With just over ten minutes left and chasing the game, Nathan Jones ditched the 4-1-4-1 for his trusted diamond, bringing on Scott Hogan for Stephen Ward, and it showed a glimpse of its effectiveness straight away. Clucas played a vertical pass to Gregory whose back-heel sent through Ince – now playing at the tip of the diamond and even closer to the forwards – and his shot forced a good save from Lee Camp but that was about as good as it got towards the end of the game.
Due to how disappointing Stoke were in this game, I’ll be shocked if they stick with the 4-1-4-1 on Saturday. I expect them to revert back to the diamond and, because of this, I’ve also taken a look at their game against Derby County on 17th August – the last time they used this formation at home.
STOKE CITY 2-2 DERBY COUNTY
Here’s how they lined up against Derby:
As I said above, Stoke played a diamond in this match, as they did in their first four league matches of this season as well as for the majority of last season after Nathan Jones took over. Hogan partnered Gregory upfront, Ryan Woods sat in front of the defence and Smith & McClean provided the width from full-back. Tom Ince, at the tip of the diamond, looked to receive the ball to feet and run with it just like against Birmingham, and Clucas & especially Allen were regularly trying to get into the box for potential crosses from out wide.
Derby took the lead almost instantly, and this goal came about due to Stoke’s failed counter-press.
In the first picture above, Stoke had just lost the ball and then pressed urgently to try and win it back immediately. As you can see, Woods, Allen, Clucas and Ince (i.e. their whole midfield) are surrounding Tom Lawrence. The problem is, they failed to win the ball back, thus leaving them wide open defensively. A few passes later, the ball gets played to Tom Huddlestone (in the second picture) and again, there are three players around him as well as Clucas behind him – who is now effectively out of the game because Derby managed to play through the press.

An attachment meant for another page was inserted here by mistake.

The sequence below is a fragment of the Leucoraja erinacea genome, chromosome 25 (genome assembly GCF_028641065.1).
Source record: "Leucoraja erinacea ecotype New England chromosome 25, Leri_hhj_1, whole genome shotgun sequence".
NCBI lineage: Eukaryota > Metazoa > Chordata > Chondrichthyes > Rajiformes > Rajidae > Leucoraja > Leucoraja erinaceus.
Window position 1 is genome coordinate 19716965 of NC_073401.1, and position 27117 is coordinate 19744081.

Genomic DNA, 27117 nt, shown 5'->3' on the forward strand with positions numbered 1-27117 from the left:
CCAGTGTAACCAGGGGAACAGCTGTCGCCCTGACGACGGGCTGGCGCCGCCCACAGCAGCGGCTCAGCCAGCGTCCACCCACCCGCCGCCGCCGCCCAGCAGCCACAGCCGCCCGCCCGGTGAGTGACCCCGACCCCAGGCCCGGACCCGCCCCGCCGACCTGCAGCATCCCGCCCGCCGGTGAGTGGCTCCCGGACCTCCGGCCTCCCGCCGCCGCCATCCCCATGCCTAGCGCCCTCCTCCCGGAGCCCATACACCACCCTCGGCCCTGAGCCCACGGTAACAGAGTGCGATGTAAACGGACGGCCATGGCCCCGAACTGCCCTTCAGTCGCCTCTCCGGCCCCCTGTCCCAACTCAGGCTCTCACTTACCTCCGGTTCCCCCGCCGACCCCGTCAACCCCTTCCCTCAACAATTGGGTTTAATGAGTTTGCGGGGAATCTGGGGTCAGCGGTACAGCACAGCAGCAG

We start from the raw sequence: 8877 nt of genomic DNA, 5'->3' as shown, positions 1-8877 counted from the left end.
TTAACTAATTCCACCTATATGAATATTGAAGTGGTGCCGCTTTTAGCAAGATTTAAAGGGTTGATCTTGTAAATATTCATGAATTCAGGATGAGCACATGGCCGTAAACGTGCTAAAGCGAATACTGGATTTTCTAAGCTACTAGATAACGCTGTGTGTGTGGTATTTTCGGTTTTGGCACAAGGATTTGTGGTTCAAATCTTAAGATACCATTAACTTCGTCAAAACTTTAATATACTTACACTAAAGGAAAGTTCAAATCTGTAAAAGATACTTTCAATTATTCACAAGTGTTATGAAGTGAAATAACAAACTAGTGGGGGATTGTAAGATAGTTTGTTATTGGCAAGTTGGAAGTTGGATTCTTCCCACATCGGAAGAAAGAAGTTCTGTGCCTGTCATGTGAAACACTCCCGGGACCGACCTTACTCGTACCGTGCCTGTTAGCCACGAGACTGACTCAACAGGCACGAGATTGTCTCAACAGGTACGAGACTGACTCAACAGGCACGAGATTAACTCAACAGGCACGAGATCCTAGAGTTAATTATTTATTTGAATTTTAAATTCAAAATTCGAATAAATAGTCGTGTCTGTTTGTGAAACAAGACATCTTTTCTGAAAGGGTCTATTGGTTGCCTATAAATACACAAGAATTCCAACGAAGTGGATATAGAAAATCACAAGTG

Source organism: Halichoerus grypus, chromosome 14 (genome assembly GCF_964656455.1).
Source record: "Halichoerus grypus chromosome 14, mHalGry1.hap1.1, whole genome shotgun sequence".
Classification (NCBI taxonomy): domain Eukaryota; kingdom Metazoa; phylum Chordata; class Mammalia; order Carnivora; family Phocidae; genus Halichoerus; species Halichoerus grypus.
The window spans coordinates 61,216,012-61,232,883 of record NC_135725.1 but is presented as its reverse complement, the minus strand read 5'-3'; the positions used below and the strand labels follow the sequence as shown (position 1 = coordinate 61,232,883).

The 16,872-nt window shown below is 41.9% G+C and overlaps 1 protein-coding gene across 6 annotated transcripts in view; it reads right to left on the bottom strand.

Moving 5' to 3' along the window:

Seconds later, the ball was in the back of Stoke’s net since they were far too open due to this failed press basically taking out 75% of their midfield. If they try this against City, they could get punished in a similar way due to the technical ability of our midfield – in particular Adam Nagy (who might be fit enough to start) who’s capable of beating the press.
Despite the poor start, Stoke were much more impressive compared to Birmingham away.
One of the positive features I noticed of this system was that, in the transitions, the striker who was on the same side of the pitch as the ball drifted wide and linked with the wide CM and the full-back to try and create an overload down the flank. This gave Stoke an additional passing option and ensured the shape wasn’t too narrow all the time. One of the times this worked effectively is shown below:
Here, Scott Hogan drifted towards the left-hand-side and made himself available for the pass. He then waited for the onrushing wide central midfielder, Sam Clucas, to make an overlapping run which created a 2v1 situation before the 2nd Derby defender was able to come across and support Richard Keogh. A better cut-back from Clucas and Stoke may well have scored.
Although, the strikers only really pulled out wide in the transitional phases of play. When Stoke had control of the ball in the final third, the strikers would get closer together and stay in the box. This was sometimes an issue for Stoke, as it meant the whole attack was too narrow and often the only passing option was out to the full-backs, as highlighted below: